The Hundred-Foot Journey is based on the novel of the same name, is about two restaurant owners who operate competitive restaurants on the same street in a small French town, and come from totally different backgrounds.
Displaced from their native India due to violent politics, led by Papa the Kadam family decided to emigrate to Europe and hope to re-launch their destroyed Indian restaurant. They settled in the quaint village of Saint-Antonin-Noble-Val in the south of France. The area is both picturesque and elegant and filled with charm which is the ideal place to settle down and open, the Maison Mumbai, an Indian restaurant run by Hassan Kadam.
On the same street is Le Saule Pleureur, a Michelin starred, classical French restaurant run by Madame Mallory. She is a chilly chef proprietress and is not happy about Maison Mumbai. She is incensed that they dare open what she considers an inappropriate dining establishment with over-spiced food. Her protests against the new restaurant escalated into a war between the two restaurants until Hassan’s passion for French cuisine and for Madame Mallory’s enchanting sous chef, Marguerite combine with Hassan’s talent to weave magic between their two cultures. At first Mme. Mallory’s culinary rival, she eventually recognizes Hassan’s gift as a chef and takes him under her wing.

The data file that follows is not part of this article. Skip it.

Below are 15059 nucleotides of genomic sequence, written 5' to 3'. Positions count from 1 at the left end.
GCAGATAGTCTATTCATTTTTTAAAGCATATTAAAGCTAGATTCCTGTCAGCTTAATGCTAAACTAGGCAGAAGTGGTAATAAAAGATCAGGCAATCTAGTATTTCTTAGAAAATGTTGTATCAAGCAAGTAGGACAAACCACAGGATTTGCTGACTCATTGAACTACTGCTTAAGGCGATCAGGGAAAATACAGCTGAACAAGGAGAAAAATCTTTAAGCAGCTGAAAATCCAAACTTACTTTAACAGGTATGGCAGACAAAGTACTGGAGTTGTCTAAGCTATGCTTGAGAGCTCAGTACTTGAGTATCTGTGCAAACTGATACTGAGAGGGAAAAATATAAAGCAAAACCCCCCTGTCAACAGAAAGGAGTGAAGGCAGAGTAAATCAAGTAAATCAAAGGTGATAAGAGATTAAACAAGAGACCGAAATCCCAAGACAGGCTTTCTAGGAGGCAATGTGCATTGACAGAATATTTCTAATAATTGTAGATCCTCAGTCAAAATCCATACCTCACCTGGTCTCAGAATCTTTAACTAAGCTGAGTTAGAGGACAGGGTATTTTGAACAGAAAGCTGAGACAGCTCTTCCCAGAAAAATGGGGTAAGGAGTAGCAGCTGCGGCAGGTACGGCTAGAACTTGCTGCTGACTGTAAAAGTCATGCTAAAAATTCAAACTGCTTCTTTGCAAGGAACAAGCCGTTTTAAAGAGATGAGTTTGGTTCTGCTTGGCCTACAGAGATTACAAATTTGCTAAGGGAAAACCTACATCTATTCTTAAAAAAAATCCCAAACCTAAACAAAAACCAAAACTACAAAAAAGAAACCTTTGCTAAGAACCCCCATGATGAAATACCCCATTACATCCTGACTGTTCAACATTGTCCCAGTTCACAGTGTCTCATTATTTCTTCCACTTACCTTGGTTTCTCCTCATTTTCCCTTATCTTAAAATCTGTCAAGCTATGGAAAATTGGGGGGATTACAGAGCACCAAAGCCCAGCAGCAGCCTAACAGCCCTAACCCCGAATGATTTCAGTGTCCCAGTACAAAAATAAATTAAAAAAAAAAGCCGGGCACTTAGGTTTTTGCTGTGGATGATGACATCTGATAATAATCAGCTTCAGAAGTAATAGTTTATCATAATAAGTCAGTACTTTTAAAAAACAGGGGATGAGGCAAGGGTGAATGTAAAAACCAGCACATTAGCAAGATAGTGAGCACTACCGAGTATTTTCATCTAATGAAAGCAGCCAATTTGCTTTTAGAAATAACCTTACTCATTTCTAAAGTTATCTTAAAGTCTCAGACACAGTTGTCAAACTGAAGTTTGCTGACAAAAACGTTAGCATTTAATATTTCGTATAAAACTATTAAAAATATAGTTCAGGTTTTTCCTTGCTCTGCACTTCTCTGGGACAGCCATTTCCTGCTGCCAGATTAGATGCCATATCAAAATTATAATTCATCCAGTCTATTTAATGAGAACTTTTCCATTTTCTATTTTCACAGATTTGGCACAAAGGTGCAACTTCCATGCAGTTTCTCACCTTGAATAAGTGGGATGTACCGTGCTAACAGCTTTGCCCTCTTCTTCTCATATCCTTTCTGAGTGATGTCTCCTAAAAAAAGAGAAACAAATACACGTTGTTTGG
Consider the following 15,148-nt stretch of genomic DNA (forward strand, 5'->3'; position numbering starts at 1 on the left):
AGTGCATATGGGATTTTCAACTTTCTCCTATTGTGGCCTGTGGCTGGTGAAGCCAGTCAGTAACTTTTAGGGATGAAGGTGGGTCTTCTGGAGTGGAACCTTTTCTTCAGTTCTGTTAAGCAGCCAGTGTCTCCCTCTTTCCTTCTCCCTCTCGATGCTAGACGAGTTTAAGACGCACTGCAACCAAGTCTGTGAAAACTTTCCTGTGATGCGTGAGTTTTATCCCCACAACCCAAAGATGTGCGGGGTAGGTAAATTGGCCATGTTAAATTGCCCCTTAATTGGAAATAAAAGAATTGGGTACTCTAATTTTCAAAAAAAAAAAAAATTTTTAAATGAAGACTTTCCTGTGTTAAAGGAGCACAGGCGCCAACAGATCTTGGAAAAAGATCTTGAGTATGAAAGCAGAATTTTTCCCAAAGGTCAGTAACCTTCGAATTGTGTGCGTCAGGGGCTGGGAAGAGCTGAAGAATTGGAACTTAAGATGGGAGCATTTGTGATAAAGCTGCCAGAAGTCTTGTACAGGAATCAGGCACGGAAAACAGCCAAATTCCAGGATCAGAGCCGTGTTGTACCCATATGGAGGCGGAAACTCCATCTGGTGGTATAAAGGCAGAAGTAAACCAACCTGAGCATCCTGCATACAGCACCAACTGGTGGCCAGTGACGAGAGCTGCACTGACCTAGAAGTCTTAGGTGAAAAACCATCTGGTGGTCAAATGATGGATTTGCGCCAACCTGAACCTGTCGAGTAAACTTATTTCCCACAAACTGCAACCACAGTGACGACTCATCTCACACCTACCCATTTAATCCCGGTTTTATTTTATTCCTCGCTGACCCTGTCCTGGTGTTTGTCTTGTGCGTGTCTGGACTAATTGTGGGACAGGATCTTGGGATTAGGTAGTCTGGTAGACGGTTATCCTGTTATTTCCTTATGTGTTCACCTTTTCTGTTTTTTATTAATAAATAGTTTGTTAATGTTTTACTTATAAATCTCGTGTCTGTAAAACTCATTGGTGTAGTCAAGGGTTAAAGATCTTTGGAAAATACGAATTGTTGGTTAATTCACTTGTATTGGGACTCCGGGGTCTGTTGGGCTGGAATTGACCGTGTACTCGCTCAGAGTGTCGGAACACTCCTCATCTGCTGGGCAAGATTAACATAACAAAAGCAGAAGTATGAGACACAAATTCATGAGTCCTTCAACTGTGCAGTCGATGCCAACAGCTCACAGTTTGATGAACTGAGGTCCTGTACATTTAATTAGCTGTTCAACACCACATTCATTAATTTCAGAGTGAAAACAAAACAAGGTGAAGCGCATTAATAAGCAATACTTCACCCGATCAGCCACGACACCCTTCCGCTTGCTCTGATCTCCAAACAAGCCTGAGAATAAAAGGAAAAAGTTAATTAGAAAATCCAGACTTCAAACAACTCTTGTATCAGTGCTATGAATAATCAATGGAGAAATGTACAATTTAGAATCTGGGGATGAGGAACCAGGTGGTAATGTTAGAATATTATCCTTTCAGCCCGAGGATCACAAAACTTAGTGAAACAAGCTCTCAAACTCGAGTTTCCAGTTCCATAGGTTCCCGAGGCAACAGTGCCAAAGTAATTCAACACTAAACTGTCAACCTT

The general consensus is that it is a pleasant, but perhaps forgettable movie and a food porn that you should not see on an empty stomach. You may not like this movie if you are into “popcorn movies”; you may find it slow and boring. Cinematography is very good and the soundtrack is a pleasant cross between French Chanson and Bollywood.
It stars Helen Mirren as Madam Mallory, Manish Dayal as Hassan Kadam, Om Puri as Papa. Directed by Lasse Hallstrom and produced by Oprah Winfrey and Steven Spielberg.
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